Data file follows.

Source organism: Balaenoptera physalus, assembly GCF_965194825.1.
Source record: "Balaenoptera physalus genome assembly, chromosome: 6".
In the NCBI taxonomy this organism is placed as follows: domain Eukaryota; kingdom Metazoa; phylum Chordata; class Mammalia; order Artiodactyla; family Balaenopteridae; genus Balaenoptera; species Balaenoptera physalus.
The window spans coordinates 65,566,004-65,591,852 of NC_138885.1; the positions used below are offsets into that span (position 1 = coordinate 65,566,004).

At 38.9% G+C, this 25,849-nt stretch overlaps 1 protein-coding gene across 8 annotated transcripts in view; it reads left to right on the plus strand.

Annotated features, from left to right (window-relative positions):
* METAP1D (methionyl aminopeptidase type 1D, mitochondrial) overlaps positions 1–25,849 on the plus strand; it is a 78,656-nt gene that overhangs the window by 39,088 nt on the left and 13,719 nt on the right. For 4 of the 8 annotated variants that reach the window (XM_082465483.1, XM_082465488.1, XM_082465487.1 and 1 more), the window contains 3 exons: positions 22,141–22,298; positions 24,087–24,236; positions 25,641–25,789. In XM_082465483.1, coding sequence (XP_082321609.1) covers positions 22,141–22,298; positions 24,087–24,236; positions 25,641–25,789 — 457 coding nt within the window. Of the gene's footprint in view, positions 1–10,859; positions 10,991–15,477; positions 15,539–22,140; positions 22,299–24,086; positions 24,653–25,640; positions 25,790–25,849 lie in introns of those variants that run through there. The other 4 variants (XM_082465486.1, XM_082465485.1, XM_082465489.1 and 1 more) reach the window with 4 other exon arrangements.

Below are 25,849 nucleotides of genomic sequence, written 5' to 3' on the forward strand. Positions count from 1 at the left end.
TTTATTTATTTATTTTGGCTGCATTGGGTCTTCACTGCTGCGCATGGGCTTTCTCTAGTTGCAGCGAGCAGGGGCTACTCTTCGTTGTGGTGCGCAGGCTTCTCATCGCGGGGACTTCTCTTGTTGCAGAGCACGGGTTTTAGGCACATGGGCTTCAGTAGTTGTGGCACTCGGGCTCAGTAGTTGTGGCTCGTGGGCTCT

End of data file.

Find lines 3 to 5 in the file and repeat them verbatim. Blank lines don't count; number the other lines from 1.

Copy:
In the NCBI taxonomy this organism is placed as follows: domain Eukaryota; kingdom Metazoa; phylum Chordata; class Mammalia; order Artiodactyla; family Balaenopteridae; genus Balaenoptera; species Balaenoptera physalus.
The window spans coordinates 65,566,004-65,591,852 of NC_138885.1; the positions used below are offsets into that span (position 1 = coordinate 65,566,004).

At 38.9% G+C, this 25,849-nt stretch overlaps 1 protein-coding gene across 8 annotated transcripts in view; it reads left to right on the plus strand.